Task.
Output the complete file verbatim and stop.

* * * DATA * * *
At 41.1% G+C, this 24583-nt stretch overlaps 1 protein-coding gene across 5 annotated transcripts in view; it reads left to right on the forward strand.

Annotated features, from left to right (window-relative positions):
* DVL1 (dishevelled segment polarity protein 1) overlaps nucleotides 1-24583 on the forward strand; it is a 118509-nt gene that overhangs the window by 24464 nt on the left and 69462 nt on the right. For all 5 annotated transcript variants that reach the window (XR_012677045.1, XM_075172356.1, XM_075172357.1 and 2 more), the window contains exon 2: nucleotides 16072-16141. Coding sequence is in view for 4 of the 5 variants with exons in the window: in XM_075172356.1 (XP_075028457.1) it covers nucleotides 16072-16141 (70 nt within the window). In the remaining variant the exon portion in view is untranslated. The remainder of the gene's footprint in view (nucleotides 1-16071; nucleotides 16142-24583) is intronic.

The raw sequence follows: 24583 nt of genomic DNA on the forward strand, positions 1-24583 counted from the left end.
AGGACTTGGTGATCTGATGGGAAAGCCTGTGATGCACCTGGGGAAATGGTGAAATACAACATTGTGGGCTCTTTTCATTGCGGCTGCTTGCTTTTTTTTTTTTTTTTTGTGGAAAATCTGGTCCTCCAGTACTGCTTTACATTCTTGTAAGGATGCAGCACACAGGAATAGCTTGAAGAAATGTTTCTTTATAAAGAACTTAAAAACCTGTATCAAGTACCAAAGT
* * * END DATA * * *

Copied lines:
At 41.1% G+C, this 24583-nt stretch overlaps 1 protein-coding gene across 5 annotated transcripts in view; it reads left to right on the forward strand.

Annotated features, from left to right (window-relative positions):
* DVL1 (dishevelled segment polarity protein 1) overlaps nucleotides 1-24583 on the forward strand; it is a 118509-nt gene that overhangs the window by 24464 nt on the left and 69462 nt on the right. For all 5 annotated transcript variants that reach the window (XR_012677045.1, XM_075172356.1, XM_075172357.1 and 2 more), the window contains exon 2: nucleotides 16072-16141. Coding sequence is in view for 4 of the 5 variants with exons in the window: in XM_075172356.1 (XP_075028457.1) it covers nucleotides 16072-16141 (70 nt within the window). In the remaining variant the exon portion in view is untranslated. The remainder of the gene's footprint in view (nucleotides 1-16071; nucleotides 16142-24583) is intronic.

The raw sequence follows: 24583 nt of genomic DNA on the forward strand, positions 1-24583 counted from the left end.
AGGACTTGGTGATCTGATGGGAAAGCCTGTGATGCACCTGGGGAAATGGTGAAATACAACATTGTGGGCTCTTTTCATTGCGGCTGCTTGCTTTTTTTTTTTTTTTTTGTGGAAAATCTGGTCCTCCAGTACTGCTTTACATTCTTGTAAGGATGCAGCACACAGGAATAGCTTGAAGAAATGTTTCTTTATAAAGAACTTAAAAACCTGTATCAAGTACCAAAGT